And, of course, the pinnacle of the desire to change oneself is the epic final track, "Being A Girl. At 8:00 minutes, it gives Love's "Revelation" a run for its money. I am a man, but I feel like "being a girl, and my life never tasted sweeter." The contradictions aren't over. For life being sweeter, we're also told "A frog it cannot comprehend the sea/ Nor me happiness," and the last new lyrics of the song (and the album) are the enigmatic lines, "Never been informed there must be poor/ Or the rich won't be rich no more." For all the confusion, though, there is a sense of the schizoid man sorting it all out. If I can acknowledge that there is this otherness to me, maybe I can join with it, redefine myself, put my title on the blank spine of that book. Certainly there is a bit more sarcasm and irony to "Being A Girl" ("And I judge myself by the adverts I see/ My deodorant hides the real me/ These things elevate me above animals"), we're freed from the heavy shit to be the person we think we are.
The back cover of Six is the same masked figure from the front, but now he is in a smaller room, in his bed and pajamas, watching his TV (which we know is evil, but still, it's late, so give a poor man a break). The image from the front is now a memory, framed and hung on his wall. He may be alone, but it's more tranquil. There is no ceiling, and behind him is the sky and the moon (is Stan K. up there?). We can rest content in our possibilities. In front of us is the world, is TV, the things we may abandon, but now we know we can.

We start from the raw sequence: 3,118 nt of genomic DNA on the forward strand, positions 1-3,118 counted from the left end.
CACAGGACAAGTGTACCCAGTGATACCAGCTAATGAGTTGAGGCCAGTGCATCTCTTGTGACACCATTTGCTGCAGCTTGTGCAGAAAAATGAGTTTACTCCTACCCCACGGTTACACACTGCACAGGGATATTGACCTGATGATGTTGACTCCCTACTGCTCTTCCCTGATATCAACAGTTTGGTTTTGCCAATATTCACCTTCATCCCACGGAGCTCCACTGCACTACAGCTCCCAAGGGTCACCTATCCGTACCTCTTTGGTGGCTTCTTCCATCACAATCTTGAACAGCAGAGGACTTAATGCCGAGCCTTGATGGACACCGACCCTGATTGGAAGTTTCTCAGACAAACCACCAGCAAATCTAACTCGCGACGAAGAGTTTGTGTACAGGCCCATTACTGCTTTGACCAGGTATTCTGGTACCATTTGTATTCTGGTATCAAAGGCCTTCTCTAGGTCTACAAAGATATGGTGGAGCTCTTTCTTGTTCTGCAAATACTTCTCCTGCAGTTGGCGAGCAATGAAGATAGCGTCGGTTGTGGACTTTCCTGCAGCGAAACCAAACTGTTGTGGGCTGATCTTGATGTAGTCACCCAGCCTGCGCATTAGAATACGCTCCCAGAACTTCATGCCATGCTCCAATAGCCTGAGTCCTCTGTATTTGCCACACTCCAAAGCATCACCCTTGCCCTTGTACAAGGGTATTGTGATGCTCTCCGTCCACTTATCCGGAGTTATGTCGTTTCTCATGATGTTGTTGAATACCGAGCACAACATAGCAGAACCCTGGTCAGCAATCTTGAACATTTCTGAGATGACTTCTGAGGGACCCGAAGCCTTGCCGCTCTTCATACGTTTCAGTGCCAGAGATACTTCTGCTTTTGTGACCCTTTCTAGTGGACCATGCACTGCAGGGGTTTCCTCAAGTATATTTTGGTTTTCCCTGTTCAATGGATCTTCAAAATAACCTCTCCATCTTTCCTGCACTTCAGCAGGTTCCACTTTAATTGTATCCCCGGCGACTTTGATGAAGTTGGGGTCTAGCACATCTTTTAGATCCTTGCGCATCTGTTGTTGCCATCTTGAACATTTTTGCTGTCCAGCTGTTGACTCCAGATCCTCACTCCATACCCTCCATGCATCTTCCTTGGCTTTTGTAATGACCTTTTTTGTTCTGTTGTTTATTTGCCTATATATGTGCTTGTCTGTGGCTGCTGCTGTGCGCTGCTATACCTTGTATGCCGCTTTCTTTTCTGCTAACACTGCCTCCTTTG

Or, Mansun have pulled a big prank and delivered me an album that's full of shit in order to trick me into writing long pieces on it that show me being full of shit, as well. It doesn't matter, because I'd win anyway. The biggest freedom we have is the freedom to be as full of as much shit as we want to be.
That, my friends, is what elevates us above animals.
NOTEABLE B-SIDE: On the second part of the "Legacy" single, Mansun have slid in a clever little joke of a punk song. "GSOH" is a continual repeat of a personal ad, woven around phones ringing and distorted conversations. Despite the main demand being a good sense of humor, the punch line comes at the end of the ad: "Looks aren't important, must have a photograph." Which, on the third time through, tapers out on a scream, as it becomes "fucking photograph." It's a light-hearted song, a display of a good sense of humor all on its own, and a nice counterpoint to the gravitas of Six.
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Current Soundtrack: Love, Four Sail
Current Mood: content
[to leave comments, click on the time-stamp below, then scroll down on the new page] – All text (c) 2006 Jamie S. Rich